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To a limited extent, the reducing equivalents of mitochondrial NADH + H+ and NADPH + H+ can also be transferred to the cytosol. Reducing equivalents from NADH + H+ can be exported via the mitochondrial inner membrane aspartate–malate shuttle. Mitochondrial NADPH + H+ can be exported to the cytosol via citrate, which is converted to malate. Malate is then oxidized by the cytosolic malic enzyme to pyruvate in association with the reduction of NADP+ to NADPH + H+. Cytosolic NADPH + H+ can also be generated by glucose 6-phosphate dehydrogenase (Wallace et al., 2010).

The cytosolic NADPH + H+ redox state is approximately –393 V. This can drive cytosolic glutathione reductase and associated glutathione peroxidases to buffer cytosolic ROS and the glutaredoxins to regulate the redox status of proteins. Cytosolic NADPH + H+ also determines the redox status of the cytosolic and nuclear thioredoxin-1(SH)2/SS [Trx1(SH)2/SS]. Trx1(SH)2/SS donates reducing equivalents to cytosolic peroxidoxins to control radicals, and to the thiol/disulfides of enzymes and transcription factors to regulate their activity. Trx1(SH)2/SS directly regulates proteins such as Oct-4, but also regulates the redox status of the bifunctional apurinic/apyrimidinic endonuclease/redox factor-1(APE/Ref1Red/Ox). The redox state of APE/Ref1Red/Ox, in turn, modulates the activity of a variety of transcription factors including activator protein-1 (AP1, c-Jun), NF-E2–related factor–2 (Nrf2), NF-κB, p53, glucocorticoid receptor (GR), estrogen receptor (ER), and hypoxia-inducible factor-1α (HIF-1α) (Kemp et al., 2008; Wallace et al., 2010).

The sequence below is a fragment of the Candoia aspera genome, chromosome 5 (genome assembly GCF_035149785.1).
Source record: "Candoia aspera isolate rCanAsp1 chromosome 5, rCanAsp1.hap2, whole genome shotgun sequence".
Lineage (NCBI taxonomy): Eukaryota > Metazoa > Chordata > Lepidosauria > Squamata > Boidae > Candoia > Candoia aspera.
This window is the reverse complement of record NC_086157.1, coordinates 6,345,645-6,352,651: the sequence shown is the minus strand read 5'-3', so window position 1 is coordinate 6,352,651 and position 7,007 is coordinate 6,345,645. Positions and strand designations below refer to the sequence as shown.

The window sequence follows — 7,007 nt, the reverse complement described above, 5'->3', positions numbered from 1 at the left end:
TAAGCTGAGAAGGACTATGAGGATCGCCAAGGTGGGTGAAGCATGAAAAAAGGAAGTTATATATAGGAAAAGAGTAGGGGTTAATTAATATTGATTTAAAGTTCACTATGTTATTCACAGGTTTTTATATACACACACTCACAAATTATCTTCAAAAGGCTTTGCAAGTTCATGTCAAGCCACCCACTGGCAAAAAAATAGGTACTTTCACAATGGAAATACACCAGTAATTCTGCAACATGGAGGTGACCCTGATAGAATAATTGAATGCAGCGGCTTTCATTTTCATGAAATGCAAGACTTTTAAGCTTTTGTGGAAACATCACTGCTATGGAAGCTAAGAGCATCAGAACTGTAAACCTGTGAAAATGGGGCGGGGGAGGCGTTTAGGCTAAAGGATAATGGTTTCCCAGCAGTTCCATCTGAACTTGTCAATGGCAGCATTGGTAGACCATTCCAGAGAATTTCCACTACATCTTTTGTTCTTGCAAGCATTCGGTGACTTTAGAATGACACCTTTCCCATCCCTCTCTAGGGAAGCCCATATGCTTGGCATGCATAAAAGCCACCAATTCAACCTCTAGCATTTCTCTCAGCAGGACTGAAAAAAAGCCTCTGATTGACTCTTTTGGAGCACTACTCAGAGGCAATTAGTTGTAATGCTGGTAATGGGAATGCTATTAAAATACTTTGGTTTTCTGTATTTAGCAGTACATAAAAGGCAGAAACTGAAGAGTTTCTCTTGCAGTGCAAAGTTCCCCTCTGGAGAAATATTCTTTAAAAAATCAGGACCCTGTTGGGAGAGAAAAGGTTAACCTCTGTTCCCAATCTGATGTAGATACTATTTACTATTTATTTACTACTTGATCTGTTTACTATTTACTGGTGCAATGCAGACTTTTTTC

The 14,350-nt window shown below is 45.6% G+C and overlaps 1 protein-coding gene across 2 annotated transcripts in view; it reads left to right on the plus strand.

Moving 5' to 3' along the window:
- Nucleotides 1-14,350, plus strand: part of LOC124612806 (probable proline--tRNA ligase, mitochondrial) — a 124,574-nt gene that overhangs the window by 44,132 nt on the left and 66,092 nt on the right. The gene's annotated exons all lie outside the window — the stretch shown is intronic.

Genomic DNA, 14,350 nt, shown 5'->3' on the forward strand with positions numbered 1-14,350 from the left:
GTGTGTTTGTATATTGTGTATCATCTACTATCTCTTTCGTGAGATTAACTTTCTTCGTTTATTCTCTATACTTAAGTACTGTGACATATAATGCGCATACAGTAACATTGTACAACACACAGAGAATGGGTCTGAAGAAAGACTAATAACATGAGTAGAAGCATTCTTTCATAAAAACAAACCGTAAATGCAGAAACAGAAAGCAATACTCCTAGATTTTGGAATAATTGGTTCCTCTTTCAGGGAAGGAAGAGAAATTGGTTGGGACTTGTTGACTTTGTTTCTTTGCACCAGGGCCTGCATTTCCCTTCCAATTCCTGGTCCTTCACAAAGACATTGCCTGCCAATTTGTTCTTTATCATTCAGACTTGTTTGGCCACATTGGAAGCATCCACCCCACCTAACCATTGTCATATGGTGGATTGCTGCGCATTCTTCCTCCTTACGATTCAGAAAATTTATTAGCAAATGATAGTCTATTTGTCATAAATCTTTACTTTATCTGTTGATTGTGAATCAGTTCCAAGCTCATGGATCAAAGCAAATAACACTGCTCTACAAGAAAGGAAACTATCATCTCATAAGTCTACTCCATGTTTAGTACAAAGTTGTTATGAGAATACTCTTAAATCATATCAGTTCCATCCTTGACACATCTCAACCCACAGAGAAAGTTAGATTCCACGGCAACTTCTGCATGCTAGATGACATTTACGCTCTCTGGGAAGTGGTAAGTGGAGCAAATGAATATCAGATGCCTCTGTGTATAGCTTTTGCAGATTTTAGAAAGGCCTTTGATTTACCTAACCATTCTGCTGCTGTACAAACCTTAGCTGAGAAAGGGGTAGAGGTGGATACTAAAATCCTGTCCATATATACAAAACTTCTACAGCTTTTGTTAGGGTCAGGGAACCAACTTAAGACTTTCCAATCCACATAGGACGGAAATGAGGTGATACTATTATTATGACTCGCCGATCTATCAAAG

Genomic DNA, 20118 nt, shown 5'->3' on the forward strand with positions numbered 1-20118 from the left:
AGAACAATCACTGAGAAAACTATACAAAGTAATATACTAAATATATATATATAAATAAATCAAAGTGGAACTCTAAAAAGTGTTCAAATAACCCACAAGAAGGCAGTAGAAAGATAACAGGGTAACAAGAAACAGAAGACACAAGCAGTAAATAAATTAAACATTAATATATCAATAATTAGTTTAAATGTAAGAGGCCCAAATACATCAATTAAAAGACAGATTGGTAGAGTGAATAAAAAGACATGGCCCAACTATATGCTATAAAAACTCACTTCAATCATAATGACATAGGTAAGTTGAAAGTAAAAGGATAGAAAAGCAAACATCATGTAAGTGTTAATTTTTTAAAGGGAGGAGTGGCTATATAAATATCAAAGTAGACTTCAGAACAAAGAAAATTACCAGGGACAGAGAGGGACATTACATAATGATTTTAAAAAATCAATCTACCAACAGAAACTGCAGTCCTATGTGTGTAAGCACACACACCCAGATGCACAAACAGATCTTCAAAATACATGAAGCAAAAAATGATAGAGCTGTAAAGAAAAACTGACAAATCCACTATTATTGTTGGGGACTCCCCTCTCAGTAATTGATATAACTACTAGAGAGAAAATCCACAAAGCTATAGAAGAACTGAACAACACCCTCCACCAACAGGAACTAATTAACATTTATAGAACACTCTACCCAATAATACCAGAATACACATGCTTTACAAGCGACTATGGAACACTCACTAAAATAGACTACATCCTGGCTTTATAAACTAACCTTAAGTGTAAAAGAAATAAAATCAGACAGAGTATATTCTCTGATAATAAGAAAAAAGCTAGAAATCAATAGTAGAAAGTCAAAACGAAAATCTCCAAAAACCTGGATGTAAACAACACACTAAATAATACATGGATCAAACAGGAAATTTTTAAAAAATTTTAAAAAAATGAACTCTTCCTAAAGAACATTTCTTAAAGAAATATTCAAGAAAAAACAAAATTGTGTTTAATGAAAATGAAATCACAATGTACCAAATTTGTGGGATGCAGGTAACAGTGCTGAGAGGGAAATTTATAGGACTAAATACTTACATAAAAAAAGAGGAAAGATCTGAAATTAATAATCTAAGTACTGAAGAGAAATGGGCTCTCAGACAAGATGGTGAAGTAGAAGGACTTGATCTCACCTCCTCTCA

Mitochondrially modulated ROS production also regulates the activity of a wide spectrum of enzymes, including tyrosine and serine/threonine kinases, multiple phosphatases, and NF-κB–mediated cytokine and inflammatory responses (Wallace et al., 2010). ROS levels as well as oxygen tension directly regulate the activation of the HIF-1α transcription factor. HIF-1α is constitutively synthesized but is inactivated in the presence of high O2 by hydroxylation via prolyl hydroxylase domain protein 2 (PHD2). Reduced O2 and mitochondrially generated ROS production can inhibit PHD2 activity, stabilizing HIF-1α. HIF-1α together with HIF-1 then act as a transcription factor to induce the expression of glycolytic enzymes and vascularization and hematopoietic factors, alter the oxygen affinity of OXPHOS complex IV by inducing subunit COX4-2 and the mitochondrial LON protease to degrade subunit COX4-1, induce pyruvate dehydrogenase (PDH) kinase 1 to inhibit PDH, and thus block the conversion of pyruvate to acetyl-CoA, induce MXI-1 to inhibit Myc, thus reducing expression of PGC-1α, and induce BNIP3 to initiate the autophagic degradation of the mitochondria (Semenza, 2008; Wallace et al., 2010). Hence, energy flux through the animal cell regulates virtually every aspect of cellular growth, differentiation, quiescence, and death.

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